Robbery is a major felony carrying a severe penalty. Using or possessing a deadly weapon during the commission of a robbery carries up to life in prison under Florida law. It’s important to understand what actions constitute robbery.
Only with a full understanding of robbery, armed robbery, and different types of larceny can someone distinguish between these similar crimes.
What Is Robbery?
Robbery involves taking something from another person by using or threatening to use force or by instilling fear in the victim. In the old common law, a robbery conviction could not be sustained unless the prosecutor could prove that the defendant had the intent to permanently deprive the victim of the value of the thing taken.
Under Florida’s modern criminal statute, even a temporary intent to deprive a victim of the value of the thing taken is enough to support a conviction.
The precise language of Florida’s robbery statute defines the crime as follows:
“taking of money or other property which may be the subject of larceny from the person or custody of another, with intent to either permanently or temporarily deprive the person or the owner of the money or other property, when in the course of the taking there is the use of force, violence, assault, or putting in fear.”
Robbery requires a human victim. When someone says their house was robbed, they actually mean the house was “burglarized.” Robbery can only take place when a human victim has something taken by force or the threat of harm.
Possessing a Weapon or a Deadly Weapon in the Commission of a Robbery
The most serious type of robbery is committed when armed with a firearm or another “deadly weapon.”
- Deadly Weapon: The penalty for robbery with a deadly weapon is up to life in prison.
- Weapon The penalty for robbery with a weapon (not deadly) is up to 30 years in prison.
What’s the difference between a “weapon” and a “deadly weapon?”
When the Florida legislature enacted different penalties for robbery with a deadly weapon and robbery with a non-deadly weapon, it never provided a clear definition between the two. Instead, F.S. 790.001(13) defined a “weapon” as including “deadly weapon[s]”:
A weapon is “any dirk, knife, metallic knuckles, slingshot, billie, tear gas gun, chemical weapon or device, or another deadly weapon except a firearm or a common pocketknife, plastic knife, or blunt-bladed table knife.”
The courts needed to answer the question of what counts as a deadly weapon in Florida. The Florida courts have now clearly declared that a deadly weapon is either:
- an object “used or threatened to be used in a way likely to produce death or great bodily harm, or
- an object likely to cause death or great bodily harm “when used in the ordinary and usual manner contemplated by its design and construction.
Thus, robbery with a deadly weapon is any robbery in which an object is used or threatened to be used in a way that would likely cause great bodily harm or death. That certainly includes things like a machete or a baseball bat. Using or threatening to use one of these objects as a weapon could certainly cause the kind of injury described in the law. But so too could a kitchen chair, a shovel, or a large stone.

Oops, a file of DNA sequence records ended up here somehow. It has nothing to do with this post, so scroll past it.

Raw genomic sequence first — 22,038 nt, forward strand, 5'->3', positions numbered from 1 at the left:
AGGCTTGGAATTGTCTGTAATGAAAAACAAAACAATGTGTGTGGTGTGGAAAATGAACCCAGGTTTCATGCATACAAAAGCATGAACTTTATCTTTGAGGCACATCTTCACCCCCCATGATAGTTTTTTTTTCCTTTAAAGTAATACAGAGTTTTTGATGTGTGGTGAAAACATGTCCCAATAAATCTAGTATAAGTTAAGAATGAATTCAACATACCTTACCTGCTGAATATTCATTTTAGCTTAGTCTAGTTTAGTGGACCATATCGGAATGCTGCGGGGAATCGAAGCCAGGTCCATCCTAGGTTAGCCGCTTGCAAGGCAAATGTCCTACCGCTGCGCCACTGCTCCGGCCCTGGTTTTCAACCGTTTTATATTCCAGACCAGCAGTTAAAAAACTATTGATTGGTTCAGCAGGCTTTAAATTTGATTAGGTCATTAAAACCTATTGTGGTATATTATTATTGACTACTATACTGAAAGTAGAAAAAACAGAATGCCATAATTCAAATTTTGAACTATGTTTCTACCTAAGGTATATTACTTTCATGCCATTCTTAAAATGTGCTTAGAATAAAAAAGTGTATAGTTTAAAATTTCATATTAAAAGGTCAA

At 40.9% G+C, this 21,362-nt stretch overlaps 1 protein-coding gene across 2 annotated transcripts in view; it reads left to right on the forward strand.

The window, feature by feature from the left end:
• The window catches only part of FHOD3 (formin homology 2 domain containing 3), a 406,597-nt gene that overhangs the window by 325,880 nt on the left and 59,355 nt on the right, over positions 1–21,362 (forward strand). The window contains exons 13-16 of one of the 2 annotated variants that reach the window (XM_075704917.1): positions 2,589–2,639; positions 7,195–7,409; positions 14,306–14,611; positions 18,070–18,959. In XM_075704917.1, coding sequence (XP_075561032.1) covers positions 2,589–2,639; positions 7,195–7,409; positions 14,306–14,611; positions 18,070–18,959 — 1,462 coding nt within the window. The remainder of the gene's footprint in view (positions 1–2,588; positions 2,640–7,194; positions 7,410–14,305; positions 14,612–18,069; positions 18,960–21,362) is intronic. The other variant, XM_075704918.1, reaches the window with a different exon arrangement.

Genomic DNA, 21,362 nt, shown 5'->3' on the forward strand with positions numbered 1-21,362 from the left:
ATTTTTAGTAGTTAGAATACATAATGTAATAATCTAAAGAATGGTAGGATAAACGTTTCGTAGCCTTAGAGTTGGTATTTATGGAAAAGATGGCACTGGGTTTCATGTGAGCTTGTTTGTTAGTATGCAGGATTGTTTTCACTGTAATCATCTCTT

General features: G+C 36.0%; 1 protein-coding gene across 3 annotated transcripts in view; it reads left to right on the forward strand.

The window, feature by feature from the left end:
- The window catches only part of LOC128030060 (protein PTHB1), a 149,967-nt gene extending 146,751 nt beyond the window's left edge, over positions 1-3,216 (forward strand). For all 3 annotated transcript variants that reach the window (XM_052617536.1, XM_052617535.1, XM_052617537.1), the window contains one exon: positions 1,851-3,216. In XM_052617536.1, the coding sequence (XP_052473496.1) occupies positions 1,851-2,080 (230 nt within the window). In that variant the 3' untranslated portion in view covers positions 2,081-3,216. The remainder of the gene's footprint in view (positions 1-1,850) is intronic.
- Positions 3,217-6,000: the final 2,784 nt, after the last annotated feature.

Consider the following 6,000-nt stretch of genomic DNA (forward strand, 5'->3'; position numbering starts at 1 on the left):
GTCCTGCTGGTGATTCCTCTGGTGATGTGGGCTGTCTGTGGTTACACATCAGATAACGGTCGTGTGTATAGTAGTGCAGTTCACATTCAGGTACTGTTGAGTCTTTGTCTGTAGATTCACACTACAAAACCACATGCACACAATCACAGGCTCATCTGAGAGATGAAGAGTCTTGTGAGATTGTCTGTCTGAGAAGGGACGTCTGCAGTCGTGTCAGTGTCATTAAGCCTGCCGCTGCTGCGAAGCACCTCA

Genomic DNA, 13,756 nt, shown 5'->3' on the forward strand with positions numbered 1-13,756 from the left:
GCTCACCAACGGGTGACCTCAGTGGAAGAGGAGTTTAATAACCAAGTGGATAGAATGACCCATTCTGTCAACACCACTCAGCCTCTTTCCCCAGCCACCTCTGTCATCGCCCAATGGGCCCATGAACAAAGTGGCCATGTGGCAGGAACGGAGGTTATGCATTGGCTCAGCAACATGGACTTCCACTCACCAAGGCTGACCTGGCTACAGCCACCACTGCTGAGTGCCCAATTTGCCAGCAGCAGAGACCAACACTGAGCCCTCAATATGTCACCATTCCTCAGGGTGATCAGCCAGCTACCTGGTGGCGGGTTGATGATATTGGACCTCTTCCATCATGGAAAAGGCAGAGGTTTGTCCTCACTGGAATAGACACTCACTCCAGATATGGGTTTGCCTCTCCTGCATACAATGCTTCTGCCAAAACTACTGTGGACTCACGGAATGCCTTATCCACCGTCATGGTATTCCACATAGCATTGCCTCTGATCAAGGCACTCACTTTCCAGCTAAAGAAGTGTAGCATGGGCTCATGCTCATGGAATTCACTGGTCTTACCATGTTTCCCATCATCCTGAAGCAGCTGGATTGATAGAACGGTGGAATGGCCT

But what about a small stone or a plastic chair? The key fact in determining whether something is a deadly weapon, just a weapon, or not a weapon at all is the manner in which the object is used or threatened to be used.
Carrying a Weapon During the Course of a Robbery Counts as “Using” It.
The law holds that carrying a weapon “in the course of committing the robbery” is essentially the same as using it for purposes of determining the applicable maximum sentence. But when does the “course of committing the robbery” begin and end?
According to Florida statute 812.13(3)(a) and (b), the “course of committing the robbery” includes:
- during an attempt to commit robbery and while fleeing from the attempted robbery, and
- before, during, and after taking the item from the victim if occurring in a continuous series of acts or events.
Robbery “Without” a Weapon: Robbery Up to 15 Years in State Prison (2nd Degree Felony)
Robbery without a weapon is still a serious crime carrying a harsh prison sentence. But there is a substantial difference between facing 15 years in prison for second-degree robbery without a weapon and life in prison for first-degree robbery with a deadly weapon.
Experienced Criminal Defense Lawyers Use the Law to Shield You from Unjust Convictions
It may seem like a simple task to distinguish between whether an object is a deadly weapon or not. But the real-life process of criminal justice is never simple. Prosecutors usually consider it their duty to convict every defendant of the most serious crime the facts of the case can support.
Prosecutors will often argue that almost any object was or could be used as a deadly weapon. A defendant’s freedom and their entire future depend on their defense lawyer’s skill, knowledge of the law, and courtroom experience.
Don’t leave your future up to chance. Get Tampa’s experienced criminal defense law firm on your side when facing robbery charges. Call 813-280-1244 to speak with our attorneys at Stechschulte Nell Law today.